I wish my life and decisions to depend on myself, not on external forces of whatever kind. I wish to be the instrument of my own, not of other men’s, acts of will. I wish to be a subject, not an object; to be moved by reasons, by conscious purposes, which are my own, not by causes which affect me, as it were, from outside. I wish to be somebody, not nobody; a doer - deciding, not being decided for, self-directed and not acted upon by external nature or by other men as if I were a thing, or an animal, or a slave incapable of playing a human role, that is, of conceiving goals and policies of my own and realising them. This is at least part of what I mean when I say that I am rational, and that it is my reason that distinguishes me as a human being from the rest of the world. I wish, above all, to be conscious of myself as a thinking, willing, active being, bearing responsibility for my choices and able to explain them by reference to my own ideas and purposes. I feel free to the degree that I believe this to be true, and enslaved to the degree that I am made to realise that it is not.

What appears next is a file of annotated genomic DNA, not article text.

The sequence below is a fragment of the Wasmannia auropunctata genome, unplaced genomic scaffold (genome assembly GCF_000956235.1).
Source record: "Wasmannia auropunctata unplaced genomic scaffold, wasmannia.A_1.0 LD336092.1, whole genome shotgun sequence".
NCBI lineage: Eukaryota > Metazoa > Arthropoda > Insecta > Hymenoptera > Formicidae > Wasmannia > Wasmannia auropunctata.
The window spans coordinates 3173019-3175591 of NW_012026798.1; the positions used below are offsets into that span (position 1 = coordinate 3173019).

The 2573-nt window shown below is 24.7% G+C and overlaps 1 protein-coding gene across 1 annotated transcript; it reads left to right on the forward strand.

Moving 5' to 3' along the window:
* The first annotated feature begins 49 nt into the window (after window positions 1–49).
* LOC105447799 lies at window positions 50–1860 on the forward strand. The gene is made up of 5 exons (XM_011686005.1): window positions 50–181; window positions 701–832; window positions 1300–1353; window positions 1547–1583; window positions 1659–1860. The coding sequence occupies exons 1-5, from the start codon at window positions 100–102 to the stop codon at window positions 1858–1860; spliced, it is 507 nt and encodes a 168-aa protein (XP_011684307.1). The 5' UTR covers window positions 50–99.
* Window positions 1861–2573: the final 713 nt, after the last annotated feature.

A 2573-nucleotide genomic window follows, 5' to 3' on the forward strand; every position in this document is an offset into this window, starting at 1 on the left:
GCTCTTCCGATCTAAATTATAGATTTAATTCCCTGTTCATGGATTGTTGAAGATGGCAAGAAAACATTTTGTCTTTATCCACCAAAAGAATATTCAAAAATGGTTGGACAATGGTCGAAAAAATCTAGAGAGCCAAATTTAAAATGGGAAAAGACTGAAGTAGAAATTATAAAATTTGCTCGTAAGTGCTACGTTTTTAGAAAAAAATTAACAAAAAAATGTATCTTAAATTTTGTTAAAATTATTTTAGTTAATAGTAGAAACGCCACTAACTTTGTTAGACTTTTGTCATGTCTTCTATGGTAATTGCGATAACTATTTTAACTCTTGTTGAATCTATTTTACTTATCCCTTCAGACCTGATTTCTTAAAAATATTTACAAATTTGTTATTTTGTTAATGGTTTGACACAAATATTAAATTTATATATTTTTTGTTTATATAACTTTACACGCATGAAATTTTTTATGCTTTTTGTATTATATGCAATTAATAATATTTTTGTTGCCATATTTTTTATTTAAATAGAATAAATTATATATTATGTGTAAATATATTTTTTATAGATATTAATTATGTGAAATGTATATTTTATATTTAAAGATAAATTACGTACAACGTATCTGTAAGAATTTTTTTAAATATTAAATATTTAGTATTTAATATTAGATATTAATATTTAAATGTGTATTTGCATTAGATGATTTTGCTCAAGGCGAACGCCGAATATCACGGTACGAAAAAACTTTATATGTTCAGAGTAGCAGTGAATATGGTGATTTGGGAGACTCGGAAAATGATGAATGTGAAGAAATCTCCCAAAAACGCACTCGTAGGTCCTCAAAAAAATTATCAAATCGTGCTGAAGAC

Excerpted from Isaiah Berlin’s Two Concepts of Liberty, 1958.